We need more beacons of hope

Editorial, Normal

The National, Friday February 7th, 2014

 LAST week we discussed a unique initiative that is bringing together a group young people in Port Moresby to undergo training on how to combat domestic and family violence.

The 12-week “EmPawa” programme is the brainchild of social entrepreneur Eddie Aila, who wants to educate young Papua New Guineans about the effects and ways to combat family and domestic violence.

His company, Aila Consulting Limited, has rolled out the expense-free leadership programme, which will begin next month and is open to males and females.

At the end of the three-month course, there will be an opportunity for one lucky participant to become part of the “One Thousand Strong Men Against Family Violence” team and work closely with Aila. He or she will be groomed to become a training facilitator and coach with Aila Consulting Limited. This initiative is being implemented by Aila and his company as part of their social obligation to the community.

This week, our Madang bureau reported another unique initiative called “Make a difference and never give-up”. The name Madang is translated into this motto. 

Like the EmPawa programme, the Madang initiative is being implemented by a group known as Tropical Gem, which started with 200 members and now boasts 3,000, including retired civil servants, housewives, youths and elderly people.

One of their main activities is cleaning the beautiful tourist town and educating residents about the importance of keeping their environment clean, and healthy.

Tropical Gem, headed by team leader Terence Konda began last year by doing mind-setting and marketing networking courses in open-door classes. They use the Machine Gun beachfront to conduct classes.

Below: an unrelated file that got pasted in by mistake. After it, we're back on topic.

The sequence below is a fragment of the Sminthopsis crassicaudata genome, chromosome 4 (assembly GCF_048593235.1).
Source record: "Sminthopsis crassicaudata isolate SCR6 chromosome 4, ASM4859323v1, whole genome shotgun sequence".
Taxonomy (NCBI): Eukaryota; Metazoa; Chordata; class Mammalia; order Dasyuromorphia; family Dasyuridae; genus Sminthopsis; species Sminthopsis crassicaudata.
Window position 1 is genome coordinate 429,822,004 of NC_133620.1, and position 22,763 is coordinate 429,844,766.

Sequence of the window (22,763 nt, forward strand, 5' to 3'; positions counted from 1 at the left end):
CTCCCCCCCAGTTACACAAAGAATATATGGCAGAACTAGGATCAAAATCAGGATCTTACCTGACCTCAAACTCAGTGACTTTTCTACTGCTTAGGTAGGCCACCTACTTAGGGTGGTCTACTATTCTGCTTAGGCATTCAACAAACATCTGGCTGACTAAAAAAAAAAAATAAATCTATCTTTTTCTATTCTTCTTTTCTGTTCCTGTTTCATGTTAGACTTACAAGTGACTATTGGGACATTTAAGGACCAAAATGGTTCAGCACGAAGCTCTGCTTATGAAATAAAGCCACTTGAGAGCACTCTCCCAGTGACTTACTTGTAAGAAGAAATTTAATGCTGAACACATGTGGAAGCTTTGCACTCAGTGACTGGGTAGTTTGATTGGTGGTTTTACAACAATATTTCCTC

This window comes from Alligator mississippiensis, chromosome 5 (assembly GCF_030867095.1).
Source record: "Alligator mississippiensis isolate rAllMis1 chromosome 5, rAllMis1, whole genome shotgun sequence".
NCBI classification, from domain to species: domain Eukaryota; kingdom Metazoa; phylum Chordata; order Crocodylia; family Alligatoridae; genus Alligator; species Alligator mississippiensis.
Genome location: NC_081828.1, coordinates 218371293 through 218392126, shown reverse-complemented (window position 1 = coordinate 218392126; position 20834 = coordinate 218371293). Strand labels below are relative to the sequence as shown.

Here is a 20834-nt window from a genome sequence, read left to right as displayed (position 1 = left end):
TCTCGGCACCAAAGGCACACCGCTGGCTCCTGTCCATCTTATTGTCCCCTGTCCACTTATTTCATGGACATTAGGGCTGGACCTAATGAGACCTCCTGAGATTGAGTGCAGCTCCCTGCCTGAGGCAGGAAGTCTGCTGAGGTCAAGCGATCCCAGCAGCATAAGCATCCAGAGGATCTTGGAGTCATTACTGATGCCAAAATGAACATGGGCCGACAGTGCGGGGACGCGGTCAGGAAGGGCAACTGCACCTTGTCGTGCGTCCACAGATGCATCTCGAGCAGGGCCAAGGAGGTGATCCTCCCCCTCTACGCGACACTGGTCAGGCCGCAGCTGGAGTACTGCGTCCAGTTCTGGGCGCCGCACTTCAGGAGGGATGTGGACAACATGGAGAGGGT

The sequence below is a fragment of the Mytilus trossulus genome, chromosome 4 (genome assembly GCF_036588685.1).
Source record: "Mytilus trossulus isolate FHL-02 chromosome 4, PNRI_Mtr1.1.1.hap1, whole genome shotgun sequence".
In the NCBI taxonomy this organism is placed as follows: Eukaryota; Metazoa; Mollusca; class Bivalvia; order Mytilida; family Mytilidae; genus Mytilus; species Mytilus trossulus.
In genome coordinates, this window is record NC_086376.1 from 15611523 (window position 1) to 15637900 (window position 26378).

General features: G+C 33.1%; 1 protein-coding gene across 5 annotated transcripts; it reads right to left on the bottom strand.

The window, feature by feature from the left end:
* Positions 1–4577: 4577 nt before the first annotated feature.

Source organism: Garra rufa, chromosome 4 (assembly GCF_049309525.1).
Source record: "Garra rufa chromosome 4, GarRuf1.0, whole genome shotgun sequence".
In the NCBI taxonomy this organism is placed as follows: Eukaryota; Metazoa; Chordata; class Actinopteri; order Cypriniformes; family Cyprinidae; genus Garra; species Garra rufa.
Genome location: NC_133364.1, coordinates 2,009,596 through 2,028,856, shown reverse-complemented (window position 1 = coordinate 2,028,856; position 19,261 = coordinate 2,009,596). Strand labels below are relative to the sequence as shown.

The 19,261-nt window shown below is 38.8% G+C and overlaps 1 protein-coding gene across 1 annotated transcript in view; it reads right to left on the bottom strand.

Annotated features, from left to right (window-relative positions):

According to Konda, the mind-setting courses are aimed at changing the way people think and do things at home and in public places. The group holds morning devotion before conducting the mind-setting sessions.

A student Simon Mavi gave his testimony of the Madang initiative: “I joined Tropical Gem and it changed me. Before I used to drink homebrew and I had a no-care attitude. Now I feel I’ve changed. I just feel ashamed to throw rubbish after we’ve been collecting rubbish from all over the town.”

Mavi’s testimony reveals the instant success of this unique initiative, which should be supported by the Madang town authorities and relevant government agencies.

We had urged the relevant government authorities and agencies, including the Ministry of Religion, Youth and Community Development, to support the EmPawaprogramme in Port Moresby and do likewise for the Madang initiative.

Undoubtedly, great ideas come from little people such as Eddie Aila and Terence Konda who are beacons for the new generation of Papua New Guineans.

They are a special breed of young people who sacrifice their time and energy to help their fellow countrymen and women to change their mindsets about pertinent issues that affect our environment and lifestyles.

There are many other citizens who are as generous with their time, energy and even resources. Their stories need to be told and they deserve assistance from the government to enable them to pursue their plans and initiatives.

While we highlight the unique initiatives of two of our young leaders, it is with great sadness that we note the passing of a true champion of sacrifice. Scholla Warai Kakas, the late president of the National Women’s Council who passed away last Friday, was indeed a beacon for many our womenfolk.

She was a giant in women’s affairs whose kindness and willingness to sacrifice the prime time of her life to the service of others, especially women, will long be remembered.

The vacuum left by Scholla’s passing will be hard to fill for a while but there will come a time when another such leader will rise up to lead the women of this country.

PNG may have lost one of its best women leaders but it is comforting to believe that there are young women out there who have the same attributes and qualities as Scholla Kakas and will one day reveal themselves and make their mark.